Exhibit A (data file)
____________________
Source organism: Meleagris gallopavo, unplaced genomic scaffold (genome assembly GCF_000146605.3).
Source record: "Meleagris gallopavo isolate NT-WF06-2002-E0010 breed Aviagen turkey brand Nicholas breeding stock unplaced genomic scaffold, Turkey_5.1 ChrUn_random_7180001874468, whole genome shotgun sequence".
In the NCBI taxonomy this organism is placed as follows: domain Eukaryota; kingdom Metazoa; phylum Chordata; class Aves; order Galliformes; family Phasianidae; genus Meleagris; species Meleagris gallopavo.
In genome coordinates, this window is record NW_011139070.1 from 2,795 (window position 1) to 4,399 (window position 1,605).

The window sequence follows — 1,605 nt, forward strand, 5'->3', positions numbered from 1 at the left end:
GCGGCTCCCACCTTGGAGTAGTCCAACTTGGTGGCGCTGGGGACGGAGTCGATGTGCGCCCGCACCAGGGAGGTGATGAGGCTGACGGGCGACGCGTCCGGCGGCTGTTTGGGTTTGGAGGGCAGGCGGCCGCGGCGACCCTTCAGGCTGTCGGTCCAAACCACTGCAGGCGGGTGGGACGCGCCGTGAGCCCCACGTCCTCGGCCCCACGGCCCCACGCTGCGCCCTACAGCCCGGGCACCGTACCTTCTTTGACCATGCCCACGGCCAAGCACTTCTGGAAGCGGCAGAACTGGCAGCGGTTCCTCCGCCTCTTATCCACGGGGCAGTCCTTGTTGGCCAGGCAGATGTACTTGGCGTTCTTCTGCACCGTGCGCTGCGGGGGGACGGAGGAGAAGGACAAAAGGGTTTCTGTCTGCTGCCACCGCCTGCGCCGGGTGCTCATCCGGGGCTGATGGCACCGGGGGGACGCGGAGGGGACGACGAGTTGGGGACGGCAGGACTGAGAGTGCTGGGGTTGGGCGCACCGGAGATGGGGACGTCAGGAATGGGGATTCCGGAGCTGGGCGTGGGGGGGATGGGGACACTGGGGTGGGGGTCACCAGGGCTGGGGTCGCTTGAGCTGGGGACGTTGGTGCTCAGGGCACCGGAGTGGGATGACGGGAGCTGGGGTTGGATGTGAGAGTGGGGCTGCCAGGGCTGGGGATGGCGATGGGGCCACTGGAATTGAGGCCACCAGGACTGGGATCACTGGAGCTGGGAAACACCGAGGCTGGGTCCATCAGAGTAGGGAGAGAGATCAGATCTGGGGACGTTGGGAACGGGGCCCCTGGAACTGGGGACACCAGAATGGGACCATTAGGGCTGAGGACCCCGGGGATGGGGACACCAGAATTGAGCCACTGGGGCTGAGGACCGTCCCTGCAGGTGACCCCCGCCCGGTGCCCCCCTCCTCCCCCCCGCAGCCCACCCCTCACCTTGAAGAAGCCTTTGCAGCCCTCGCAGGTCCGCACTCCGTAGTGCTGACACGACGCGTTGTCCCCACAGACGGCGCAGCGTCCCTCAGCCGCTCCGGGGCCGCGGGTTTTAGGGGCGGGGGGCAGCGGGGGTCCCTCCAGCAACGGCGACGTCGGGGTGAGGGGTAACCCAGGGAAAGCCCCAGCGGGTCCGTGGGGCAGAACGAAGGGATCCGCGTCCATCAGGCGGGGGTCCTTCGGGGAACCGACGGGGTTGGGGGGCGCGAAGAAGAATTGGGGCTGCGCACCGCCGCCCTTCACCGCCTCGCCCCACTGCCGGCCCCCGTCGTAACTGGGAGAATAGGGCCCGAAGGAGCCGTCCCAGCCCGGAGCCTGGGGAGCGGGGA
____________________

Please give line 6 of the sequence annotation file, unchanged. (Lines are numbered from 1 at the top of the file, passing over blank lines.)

GCGGCTCCCACCTTGGAGTAGTCCAACTTGGTGGCGCTGGGGACGGAGTCGATGTGCGCCCGCACCAGGGAGGTGATGAGGCTGACGGGCGACGCGTCCGGCGGCTGTTTGGGTTTGGAGGGCAGGCGGCCGCGGCGACCCTTCAGGCTGTCGGTCCAAACCACTGCAGGCGGGTGGGACGCGCCGTGAGCCCCACGTCCTCGGCCCCACGGCCCCACGCTGCGCCCTACAGCCCGGGCACCGTACCTTCTTTGACCATGCCCACGGCCAAGCACTTCTGGAAGCGGCAGAACTGGCAGCGGTTCCTCCGCCTCTTATCCACGGGGCAGTCCTTGTTGGCCAGGCAGATGTACTTGGCGTTCTTCTGCACCGTGCGCTGCGGGGGGACGGAGGAGAAGGACAAAAGGGTTTCTGTCTGCTGCCACCGCCTGCGCCGGGTGCTCATCCGGGGCTGATGGCACCGGGGGGACGCGGAGGGGACGACGAGTTGGGGACGGCAGGACTGAGAGTGCTGGGGTTGGGCGCACCGGAGATGGGGACGTCAGGAATGGGGATTCCGGAGCTGGGCGTGGGGGGGATGGGGACACTGGGGTGGGGGTCACCAGGGCTGGGGTCGCTTGAGCTGGGGACGTTGGTGCTCAGGGCACCGGAGTGGGATGACGGGAGCTGGGGTTGGATGTGAGAGTGGGGCTGCCAGGGCTGGGGATGGCGATGGGGCCACTGGAATTGAGGCCACCAGGACTGGGATCACTGGAGCTGGGAAACACCGAGGCTGGGTCCATCAGAGTAGGGAGAGAGATCAGATCTGGGGACGTTGGGAACGGGGCCCCTGGAACTGGGGACACCAGAATGGGACCATTAGGGCTGAGGACCCCGGGGATGGGGACACCAGAATTGAGCCACTGGGGCTGAGGACCGTCCCTGCAGGTGACCCCCGCCCGGTGCCCCCCTCCTCCCCCCCGCAGCCCACCCCTCACCTTGAAGAAGCCTTTGCAGCCCTCGCAGGTCCGCACTCCGTAGTGCTGACACGACGCGTTGTCCCCACAGACGGCGCAGCGTCCCTCAGCCGCTCCGGGGCCGCGGGTTTTAGGGGCGGGGGGCAGCGGGGGTCCCTCCAGCAACGGCGACGTCGGGGTGAGGGGTAACCCAGGGAAAGCCCCAGCGGGTCCGTGGGGCAGAACGAAGGGATCCGCGTCCATCAGGCGGGGGTCCTTCGGGGAACCGACGGGGTTGGGGGGCGCGAAGAAGAATTGGGGCTGCGCACCGCCGCCCTTCACCGCCTCGCCCCACTGCCGGCCCCCGTCGTAACTGGGAGAATAGGGCCCGAAGGAGCCGTCCCAGCCCGGAGCCTGGGGAGCGGGGA